NEW YORK: The dollar edged lower against a basket of currencies on Wednesday but remained near the two-decade high touched in the previous session as traders awaited an interest rate decision from the US Federal Reserve later in the session.
An ad-hoc European Central Bank policy meeting helped lift the euro modestly, keeping the pressure on the US currency.
A hotter-than-expected US inflation report on Friday has boosted expectations that the Fed will raise interest rates by more than previously forecast, helping knock investors’ appetite for riskier assets, thereby lifting the haven dollar.
There is a nearly 90% expectation for a 75-basis-point increase at the conclusion of a two-day meeting of the US central bank’s Federal Open Market Committee (FOMC) on Wednesday, according to Refinitiv’s Fedwatch Tool.
But with such a large interest-rate increase already expected, the dollar may struggle to gain further after the Fed’s decision, some analysts said.
“The mild retracement in the broad dollar this morning aligns with the view that market expectations have overextended for the Federal Reserve and that the likeliest outcome for US rates markets is disappointment,” said Simon Harvey, head of FX analysis at Monex Europe.
Against a basket of currencies, the dollar was 0.06% lower at 105.23, but close to the 2-decade high of 105.65 touched on Tuesday.
The dollar found little support from data that showed US retail sales unexpectedly fell in May as motor vehicle purchases declined amid rampant shortages, and record high gasoline prices pulled spending away from other goods.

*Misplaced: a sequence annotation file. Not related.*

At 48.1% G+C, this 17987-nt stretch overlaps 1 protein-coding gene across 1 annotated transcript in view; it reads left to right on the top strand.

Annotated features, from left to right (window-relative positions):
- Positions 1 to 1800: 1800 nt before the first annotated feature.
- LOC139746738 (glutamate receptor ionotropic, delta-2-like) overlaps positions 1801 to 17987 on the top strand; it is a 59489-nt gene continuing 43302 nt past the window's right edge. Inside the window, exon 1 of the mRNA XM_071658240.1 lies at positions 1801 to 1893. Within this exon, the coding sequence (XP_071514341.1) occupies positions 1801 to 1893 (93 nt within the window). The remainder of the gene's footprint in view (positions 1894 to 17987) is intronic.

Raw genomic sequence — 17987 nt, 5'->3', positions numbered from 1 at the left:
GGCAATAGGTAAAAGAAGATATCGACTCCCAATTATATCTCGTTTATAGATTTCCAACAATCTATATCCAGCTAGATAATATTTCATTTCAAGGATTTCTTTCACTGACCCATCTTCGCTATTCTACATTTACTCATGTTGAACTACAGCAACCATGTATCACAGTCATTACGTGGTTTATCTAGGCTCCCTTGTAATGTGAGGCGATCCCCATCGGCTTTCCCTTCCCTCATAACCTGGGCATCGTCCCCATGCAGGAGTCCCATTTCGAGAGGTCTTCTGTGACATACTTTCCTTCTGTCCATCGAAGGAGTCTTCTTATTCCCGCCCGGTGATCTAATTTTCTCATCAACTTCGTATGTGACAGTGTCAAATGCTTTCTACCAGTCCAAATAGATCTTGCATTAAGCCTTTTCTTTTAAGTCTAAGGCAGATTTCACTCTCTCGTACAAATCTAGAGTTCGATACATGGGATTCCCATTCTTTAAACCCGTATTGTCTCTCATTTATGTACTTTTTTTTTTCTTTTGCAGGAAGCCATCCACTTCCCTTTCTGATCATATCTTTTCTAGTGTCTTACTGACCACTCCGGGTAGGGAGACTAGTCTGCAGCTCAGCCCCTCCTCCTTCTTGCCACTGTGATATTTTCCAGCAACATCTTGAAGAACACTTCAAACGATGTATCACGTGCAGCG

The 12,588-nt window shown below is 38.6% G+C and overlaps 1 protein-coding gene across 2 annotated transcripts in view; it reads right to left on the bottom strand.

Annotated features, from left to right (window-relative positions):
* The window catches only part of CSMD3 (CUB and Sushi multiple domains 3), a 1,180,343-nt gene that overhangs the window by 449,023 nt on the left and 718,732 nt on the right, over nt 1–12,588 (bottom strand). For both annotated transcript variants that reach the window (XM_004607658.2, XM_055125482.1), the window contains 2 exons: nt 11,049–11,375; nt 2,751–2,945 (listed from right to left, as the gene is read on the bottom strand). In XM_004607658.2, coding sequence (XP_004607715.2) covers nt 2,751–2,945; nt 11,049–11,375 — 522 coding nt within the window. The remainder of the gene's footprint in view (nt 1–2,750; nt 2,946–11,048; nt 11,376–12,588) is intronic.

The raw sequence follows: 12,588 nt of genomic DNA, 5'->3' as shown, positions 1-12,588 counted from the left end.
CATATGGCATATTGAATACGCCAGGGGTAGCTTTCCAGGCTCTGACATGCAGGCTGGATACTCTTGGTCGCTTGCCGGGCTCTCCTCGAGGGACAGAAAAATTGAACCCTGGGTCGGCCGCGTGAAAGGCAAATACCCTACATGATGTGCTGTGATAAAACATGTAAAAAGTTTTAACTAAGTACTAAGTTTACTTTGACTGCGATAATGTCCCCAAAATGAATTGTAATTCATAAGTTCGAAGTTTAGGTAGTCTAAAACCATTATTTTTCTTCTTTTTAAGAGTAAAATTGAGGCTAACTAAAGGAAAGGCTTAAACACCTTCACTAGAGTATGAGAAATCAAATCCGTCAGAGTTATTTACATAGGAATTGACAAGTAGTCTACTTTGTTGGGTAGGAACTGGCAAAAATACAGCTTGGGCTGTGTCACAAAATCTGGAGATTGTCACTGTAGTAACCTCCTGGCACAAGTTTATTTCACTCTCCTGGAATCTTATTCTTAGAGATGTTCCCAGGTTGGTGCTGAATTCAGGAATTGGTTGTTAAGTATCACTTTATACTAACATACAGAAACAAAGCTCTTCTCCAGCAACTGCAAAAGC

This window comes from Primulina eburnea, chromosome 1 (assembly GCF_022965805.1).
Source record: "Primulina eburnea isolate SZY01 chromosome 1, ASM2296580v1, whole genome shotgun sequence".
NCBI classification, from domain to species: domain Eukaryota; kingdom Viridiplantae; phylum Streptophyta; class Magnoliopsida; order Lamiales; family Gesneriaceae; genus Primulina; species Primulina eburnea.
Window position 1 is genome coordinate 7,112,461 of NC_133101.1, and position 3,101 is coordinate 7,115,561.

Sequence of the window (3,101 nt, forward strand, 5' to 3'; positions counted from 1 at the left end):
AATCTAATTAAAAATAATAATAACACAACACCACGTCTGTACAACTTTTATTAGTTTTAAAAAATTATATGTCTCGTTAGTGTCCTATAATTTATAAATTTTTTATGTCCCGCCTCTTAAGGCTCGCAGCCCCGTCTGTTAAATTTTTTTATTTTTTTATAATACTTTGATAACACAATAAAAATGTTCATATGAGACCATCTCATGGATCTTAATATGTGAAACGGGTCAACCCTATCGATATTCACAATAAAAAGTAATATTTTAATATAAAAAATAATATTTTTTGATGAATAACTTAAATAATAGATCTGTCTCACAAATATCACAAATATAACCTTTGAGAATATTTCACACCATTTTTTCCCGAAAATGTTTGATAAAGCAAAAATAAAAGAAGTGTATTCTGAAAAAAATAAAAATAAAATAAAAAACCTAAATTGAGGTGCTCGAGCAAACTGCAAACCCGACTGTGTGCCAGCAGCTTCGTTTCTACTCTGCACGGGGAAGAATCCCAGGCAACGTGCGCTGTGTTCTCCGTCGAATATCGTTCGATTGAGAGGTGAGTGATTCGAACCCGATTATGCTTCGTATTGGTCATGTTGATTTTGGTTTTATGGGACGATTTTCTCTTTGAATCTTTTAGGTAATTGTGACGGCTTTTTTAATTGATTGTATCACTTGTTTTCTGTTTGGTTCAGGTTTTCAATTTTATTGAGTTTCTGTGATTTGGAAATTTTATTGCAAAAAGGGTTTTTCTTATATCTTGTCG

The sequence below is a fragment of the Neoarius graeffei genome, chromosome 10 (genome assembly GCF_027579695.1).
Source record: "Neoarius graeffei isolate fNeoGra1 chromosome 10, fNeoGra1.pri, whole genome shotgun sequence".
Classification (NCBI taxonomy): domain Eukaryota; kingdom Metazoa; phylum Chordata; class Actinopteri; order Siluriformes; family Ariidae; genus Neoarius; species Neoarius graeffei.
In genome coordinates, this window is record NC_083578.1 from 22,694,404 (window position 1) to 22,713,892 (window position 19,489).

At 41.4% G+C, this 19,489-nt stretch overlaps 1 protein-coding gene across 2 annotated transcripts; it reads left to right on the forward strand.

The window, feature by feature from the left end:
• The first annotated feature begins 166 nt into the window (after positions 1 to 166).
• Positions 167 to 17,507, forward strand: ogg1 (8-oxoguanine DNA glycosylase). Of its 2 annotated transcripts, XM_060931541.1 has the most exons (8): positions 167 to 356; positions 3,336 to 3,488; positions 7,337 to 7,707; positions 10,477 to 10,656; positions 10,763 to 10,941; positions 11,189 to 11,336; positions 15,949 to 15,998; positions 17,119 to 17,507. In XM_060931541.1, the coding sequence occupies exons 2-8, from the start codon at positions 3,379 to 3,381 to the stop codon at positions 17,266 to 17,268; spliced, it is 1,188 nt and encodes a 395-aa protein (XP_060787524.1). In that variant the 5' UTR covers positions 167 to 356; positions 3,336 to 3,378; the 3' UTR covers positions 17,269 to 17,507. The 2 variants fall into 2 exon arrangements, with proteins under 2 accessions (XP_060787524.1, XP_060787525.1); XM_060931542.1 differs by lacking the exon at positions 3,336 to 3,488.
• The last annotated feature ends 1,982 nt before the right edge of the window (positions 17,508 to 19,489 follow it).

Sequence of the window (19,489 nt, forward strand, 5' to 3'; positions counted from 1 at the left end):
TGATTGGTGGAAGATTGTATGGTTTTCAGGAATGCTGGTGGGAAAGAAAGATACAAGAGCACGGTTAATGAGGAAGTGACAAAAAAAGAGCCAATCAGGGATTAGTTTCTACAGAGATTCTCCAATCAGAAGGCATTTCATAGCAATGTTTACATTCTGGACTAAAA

The euro rose against the greenback earlier in the session on news of a surprise meeting by the ECB, which some traders hoped would address fragmentation risk in the region, but gave up most of those gains in short order.
The so-called fragmentation risk refers to the worry that the ECB’s monetary policy actions may affect the 19 nations that make up the euro zone in differing ways, with some countries logging a significant increase in bond yields disconnected from economic fundamentals.
The European Central Bank will skew reinvestment of maturing debt to help more indebted members and will devise a new instrument to stop fragmentation, it said on Wednesday.
“The ECB meeting provided very little additional information relative to last week’s policy statement,” said Monex Europe’s Harvey.
“Markets now know the central bank is going to look into the anti-fragmentation tool in a more expedited way, but beyond that today’s announcement really fell short of something tangible to excite the euro bulls,” he said.
The euro was up 0.08% to $1.0422, after rising as high as 1.0507 earlier in the session.
Higher US rates versus rock bottom Japanese yields have been weighing on the yen, which hit a new 24-year low of 135.60 per dollar early in the session before erasing losses to trade up about 0.8% against the greenback.
Sterling recovered from its lowest level against the dollar since March 2020 on Wednesday, rising 0.77% to $1.2089 but the reprieve could prove temporary with slowing UK economic growth and a potential trade conflict with the European Union weighing on the currency.
In cryptocurrencies, bitcoin slipped to a new 18-month low of $20,076.05, before paring losses to trade down 3.62% at $21,288.46, dragging smaller tokens down with it and deepening a market meltdown sparked by crypto lender Celsius this week freezing customer withdrawals.